In response to this, the Brotherhood’s General Guide Muhammad Mahdi Akif took the course of championing Iran and Hezbollah during the Gaza War. He further rejected the charge leveled by some in the Arab world that Iran was merely using the Palestinian cause and Hamas to achieve regional objectives, including its goal of currying regional goodwill and support for its nuclear ambitions. There are two political agendas at play in the region, Akif said. One agenda calls for capitulation to the West and to Israel, and this agenda is followed not only by the Egyptian regime but by other Arabs who unwittingly support Israel by worrying instead about Iran’s regional ambitions. The other agenda is that of “the Resistance axis,” which calls for resistance and jihad to drive away the Jewish state and the West. The Brotherhood, Akif said, is avowedly a part of this second agenda, as is its leading advocate, Iran. Who is wrong in the crisis of Gaza, asked Akif, Iran or the Arabs? “It is Iran who is noble, manly and humane and helps miserable people who are besieged by the Arabs,”7 he said.
The Egyptian Brotherhood’s position on Iran soon became more muddled in early 2009, when a Hezbollah cell was discovered in Egypt. In the Egyptian national debate that ensued over Iran’s growing presence, the Brotherhood’s position on Iranian power within Egypt became more ambiguous. The Brotherhood’s Guidance Bureau initially dismissed the whole issue and supported Nasrallah. General Guide Akif repeated his argument about the “two agendas” in the region—that of Islamic resistance, and that of capitulation. Yet for other Brotherhood officials, the Hezbollah cell presented an infringement on Egypt’s sovereignty. They criticized Hezbollah for failing to coordinate its efforts in Gaza with the Egyptian government in the first place, and Brotherhood parliament deputies declared that Egypt’s national security constitutes a “red line” that should never be violated, because “Egypt comes first.”8 The Brotherhood’s leadership issued a communiqué that lauded Hezbollah for its assistance to “the resistance” in Palestine. It stressed, however, that there was no contradiction between that support and the organization’s commitment to Egypt’s national security.9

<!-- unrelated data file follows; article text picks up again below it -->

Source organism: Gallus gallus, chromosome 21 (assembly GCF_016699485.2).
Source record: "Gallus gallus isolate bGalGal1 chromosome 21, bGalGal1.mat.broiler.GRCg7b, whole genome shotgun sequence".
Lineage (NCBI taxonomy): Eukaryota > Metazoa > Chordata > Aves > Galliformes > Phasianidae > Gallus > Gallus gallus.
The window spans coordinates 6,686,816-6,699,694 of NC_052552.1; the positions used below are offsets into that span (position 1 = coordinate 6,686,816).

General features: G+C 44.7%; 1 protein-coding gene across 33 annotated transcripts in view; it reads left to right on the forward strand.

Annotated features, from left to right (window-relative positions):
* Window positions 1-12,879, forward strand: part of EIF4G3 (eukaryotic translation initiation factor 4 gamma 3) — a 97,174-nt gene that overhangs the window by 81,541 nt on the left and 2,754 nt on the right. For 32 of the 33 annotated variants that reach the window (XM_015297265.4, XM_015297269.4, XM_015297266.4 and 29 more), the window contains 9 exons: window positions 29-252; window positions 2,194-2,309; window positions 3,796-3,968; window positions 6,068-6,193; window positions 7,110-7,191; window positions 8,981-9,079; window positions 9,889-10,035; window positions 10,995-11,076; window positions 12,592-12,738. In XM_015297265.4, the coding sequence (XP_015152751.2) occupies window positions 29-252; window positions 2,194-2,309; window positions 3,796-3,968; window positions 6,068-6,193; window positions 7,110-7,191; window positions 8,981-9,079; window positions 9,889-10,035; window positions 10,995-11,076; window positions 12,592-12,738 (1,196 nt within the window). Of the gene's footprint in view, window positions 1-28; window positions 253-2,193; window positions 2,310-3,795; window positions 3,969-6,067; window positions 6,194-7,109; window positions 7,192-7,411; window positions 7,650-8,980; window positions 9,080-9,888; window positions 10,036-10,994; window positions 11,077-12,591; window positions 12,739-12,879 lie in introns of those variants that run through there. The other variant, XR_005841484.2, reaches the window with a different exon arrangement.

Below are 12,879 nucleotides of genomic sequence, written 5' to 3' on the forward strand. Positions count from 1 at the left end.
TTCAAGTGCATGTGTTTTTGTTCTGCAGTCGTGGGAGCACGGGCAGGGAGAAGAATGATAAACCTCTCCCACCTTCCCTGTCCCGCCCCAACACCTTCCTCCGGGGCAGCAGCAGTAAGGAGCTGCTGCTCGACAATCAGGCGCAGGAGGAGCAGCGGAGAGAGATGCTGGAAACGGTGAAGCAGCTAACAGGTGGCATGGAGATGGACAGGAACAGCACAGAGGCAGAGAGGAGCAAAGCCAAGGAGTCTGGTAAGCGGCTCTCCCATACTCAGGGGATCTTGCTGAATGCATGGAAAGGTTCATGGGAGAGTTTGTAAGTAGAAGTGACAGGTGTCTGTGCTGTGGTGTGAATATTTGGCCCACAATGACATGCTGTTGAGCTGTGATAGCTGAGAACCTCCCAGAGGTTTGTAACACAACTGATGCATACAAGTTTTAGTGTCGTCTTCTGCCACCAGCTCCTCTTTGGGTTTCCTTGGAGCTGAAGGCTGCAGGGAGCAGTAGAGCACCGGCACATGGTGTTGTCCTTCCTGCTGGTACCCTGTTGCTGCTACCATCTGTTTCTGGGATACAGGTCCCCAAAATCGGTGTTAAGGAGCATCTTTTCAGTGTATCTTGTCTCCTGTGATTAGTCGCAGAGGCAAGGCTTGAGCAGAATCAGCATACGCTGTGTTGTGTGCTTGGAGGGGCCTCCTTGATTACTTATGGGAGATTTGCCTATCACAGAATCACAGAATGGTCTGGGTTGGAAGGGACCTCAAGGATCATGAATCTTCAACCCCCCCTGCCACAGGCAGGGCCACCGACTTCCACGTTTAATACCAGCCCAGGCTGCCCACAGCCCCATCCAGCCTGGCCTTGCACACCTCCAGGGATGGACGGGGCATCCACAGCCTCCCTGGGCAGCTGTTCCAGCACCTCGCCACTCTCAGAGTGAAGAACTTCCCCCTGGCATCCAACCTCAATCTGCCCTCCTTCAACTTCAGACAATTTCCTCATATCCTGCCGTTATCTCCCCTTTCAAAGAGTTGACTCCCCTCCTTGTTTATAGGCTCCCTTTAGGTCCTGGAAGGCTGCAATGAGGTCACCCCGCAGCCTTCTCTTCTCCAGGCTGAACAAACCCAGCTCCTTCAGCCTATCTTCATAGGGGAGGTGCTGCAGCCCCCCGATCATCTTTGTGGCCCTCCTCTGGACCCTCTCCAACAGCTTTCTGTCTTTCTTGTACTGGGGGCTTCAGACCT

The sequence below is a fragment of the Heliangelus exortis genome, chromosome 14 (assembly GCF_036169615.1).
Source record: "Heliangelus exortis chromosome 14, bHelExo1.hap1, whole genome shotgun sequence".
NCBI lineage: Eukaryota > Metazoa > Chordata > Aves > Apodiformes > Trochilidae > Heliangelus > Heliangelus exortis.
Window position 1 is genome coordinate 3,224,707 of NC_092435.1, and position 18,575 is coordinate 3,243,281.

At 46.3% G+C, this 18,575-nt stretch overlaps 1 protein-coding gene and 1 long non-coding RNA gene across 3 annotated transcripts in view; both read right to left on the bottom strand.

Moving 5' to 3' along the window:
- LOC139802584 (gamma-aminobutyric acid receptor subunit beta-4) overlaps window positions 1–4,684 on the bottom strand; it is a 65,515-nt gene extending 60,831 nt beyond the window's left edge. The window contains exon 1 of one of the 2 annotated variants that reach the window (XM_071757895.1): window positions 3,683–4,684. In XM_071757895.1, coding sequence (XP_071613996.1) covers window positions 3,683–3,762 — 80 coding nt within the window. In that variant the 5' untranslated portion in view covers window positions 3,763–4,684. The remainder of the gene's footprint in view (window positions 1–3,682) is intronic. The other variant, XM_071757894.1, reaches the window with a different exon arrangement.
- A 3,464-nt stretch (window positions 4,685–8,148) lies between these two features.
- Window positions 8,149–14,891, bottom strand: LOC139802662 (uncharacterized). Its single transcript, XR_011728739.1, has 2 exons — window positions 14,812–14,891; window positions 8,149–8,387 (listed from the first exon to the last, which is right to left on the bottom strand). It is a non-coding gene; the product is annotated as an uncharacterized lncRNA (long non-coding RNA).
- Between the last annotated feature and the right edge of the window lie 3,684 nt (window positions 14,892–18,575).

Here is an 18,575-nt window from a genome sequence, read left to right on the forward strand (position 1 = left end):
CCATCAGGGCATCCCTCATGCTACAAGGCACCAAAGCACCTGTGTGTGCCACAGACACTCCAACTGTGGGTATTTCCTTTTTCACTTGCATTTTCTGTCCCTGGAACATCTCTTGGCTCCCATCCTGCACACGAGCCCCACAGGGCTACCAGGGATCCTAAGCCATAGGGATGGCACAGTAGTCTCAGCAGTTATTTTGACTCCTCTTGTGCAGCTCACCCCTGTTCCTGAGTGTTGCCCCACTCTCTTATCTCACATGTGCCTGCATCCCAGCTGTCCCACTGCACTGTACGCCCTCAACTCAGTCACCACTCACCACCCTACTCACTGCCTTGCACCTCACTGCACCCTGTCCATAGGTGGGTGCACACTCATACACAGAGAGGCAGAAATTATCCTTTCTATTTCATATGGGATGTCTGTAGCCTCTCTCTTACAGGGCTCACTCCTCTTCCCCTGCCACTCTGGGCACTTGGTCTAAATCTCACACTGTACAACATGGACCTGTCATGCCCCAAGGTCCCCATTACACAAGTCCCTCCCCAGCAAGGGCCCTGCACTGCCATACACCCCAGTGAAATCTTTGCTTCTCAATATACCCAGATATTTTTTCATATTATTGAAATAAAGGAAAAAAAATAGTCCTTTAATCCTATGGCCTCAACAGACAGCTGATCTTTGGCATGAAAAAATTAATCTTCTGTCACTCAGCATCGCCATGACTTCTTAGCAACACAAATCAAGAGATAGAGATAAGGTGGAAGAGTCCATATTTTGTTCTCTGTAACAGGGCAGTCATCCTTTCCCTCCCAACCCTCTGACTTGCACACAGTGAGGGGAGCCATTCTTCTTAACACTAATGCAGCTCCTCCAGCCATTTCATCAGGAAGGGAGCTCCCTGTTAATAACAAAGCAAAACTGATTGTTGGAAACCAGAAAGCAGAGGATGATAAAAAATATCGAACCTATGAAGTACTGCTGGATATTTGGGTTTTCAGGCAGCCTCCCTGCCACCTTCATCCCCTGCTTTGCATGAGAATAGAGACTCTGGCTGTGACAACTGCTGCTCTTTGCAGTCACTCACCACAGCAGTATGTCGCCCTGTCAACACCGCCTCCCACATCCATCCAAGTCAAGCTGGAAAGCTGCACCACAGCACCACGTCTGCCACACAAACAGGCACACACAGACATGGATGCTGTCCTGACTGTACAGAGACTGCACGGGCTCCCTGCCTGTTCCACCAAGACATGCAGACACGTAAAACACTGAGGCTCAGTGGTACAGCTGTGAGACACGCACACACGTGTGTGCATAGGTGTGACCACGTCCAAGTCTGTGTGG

This back and forth reflected the inherent tension that exists within the Brotherhood between, on the one hand, its identity as a pan-Islamic movement that adheres to an ideology that doesn’t recognize the legitimacy of nation states, and, on the other hand, its Sunni Arab identity and claim to be an Egyptian political party with a national agenda. Meanwhile, the regional political contest between Sunnis and Shiites will likely keep this internal division over the movement’s identity at the forefront of intra-Brotherhood debates. Most recently, as Saudi Arabia has been drawn into the Yemeni Zeidi al-Huthi insurgency, which is widely believed to be supported by Iran, the Brotherhood has come out in support of the Huthis; it has called upon the Saudi King to immediately halt the Saudi military offensive launched to push the Huthis back across the border.10